After discovering a highly rare, 2,000-year-old measuring table that was once used to assess wine or olive oil containers in Jerusalem, experts believe they've pinpointed the location of a crucial ancient market near the Temple Mount.
Archaeologists with the Israeli Antiquities Authority (IAA) showed off the discovery, which was made in the City of David National Park, on Monday. It is only the third artifact of its kind to be found so far in Jerusalmen.
The measuring table was found along the road leading to Temple Mount, which had led them to believe ancient Jerusalem's "main agora" has been discovered.
"When shopkeepers wanted to make sure they were working with the same standard, they used to see... the manager of the market" who owned the table, archaeologist Ari Levy told Phys.org.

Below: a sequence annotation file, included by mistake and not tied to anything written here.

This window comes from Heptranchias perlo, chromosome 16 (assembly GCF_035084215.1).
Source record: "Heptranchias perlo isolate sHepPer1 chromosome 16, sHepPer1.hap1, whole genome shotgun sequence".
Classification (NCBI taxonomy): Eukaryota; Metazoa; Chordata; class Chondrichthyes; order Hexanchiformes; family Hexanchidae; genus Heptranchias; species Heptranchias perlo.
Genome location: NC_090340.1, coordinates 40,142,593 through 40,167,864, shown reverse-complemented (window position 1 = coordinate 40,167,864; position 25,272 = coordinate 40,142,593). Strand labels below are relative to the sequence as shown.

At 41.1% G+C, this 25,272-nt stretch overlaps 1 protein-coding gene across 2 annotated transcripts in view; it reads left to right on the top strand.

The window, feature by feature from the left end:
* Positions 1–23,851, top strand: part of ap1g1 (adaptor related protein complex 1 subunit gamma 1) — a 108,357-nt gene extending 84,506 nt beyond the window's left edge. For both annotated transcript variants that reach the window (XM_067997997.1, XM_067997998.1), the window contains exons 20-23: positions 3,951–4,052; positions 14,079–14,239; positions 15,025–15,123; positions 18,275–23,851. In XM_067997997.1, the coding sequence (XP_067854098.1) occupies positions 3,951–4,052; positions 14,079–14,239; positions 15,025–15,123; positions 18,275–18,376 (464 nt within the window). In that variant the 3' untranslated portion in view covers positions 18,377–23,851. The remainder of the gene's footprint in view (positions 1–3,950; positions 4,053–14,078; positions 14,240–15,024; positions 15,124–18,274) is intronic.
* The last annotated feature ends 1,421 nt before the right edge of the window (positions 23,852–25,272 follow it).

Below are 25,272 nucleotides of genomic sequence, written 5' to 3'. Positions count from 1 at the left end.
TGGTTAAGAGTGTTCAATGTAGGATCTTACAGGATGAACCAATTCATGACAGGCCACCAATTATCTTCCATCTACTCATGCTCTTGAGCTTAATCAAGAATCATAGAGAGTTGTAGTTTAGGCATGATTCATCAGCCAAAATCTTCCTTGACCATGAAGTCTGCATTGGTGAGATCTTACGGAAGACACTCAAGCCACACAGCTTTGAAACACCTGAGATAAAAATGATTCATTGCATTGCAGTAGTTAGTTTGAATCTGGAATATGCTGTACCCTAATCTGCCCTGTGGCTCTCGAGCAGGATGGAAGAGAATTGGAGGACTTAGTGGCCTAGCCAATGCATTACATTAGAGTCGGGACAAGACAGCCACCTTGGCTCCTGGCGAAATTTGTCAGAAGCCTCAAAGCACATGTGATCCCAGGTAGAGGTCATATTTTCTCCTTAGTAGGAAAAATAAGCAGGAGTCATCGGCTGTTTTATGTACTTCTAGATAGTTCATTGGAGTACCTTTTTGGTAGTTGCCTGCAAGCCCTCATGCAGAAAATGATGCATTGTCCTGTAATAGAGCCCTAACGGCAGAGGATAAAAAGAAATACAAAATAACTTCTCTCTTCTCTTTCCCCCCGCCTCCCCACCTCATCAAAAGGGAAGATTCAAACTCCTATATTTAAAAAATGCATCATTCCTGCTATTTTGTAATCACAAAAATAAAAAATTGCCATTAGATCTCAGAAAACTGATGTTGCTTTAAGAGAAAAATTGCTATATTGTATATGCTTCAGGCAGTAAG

The finding also points to the likelihood of trade in the area, which is south of Jerusalem's Old City, according to the IAA.
The excavations are not without controversy, however, as they are seen by some Palestinians as an attempt by Israel to keep control over the area.
Levy explained in Ancient Origins that when ancient shopkeepers needed to create a vessel to hold a certain volume of liquid, they would have worked with the “manager of the Jerusalem market who owned the measuring table.”
Levi also said the table found in excavations wasn’t actually used to sell the liquids
Instead, it was used by the Roman inspector of measurements and weights, known as the "agoranomos," to calibrate the vessels that merchants used to sell their liquids.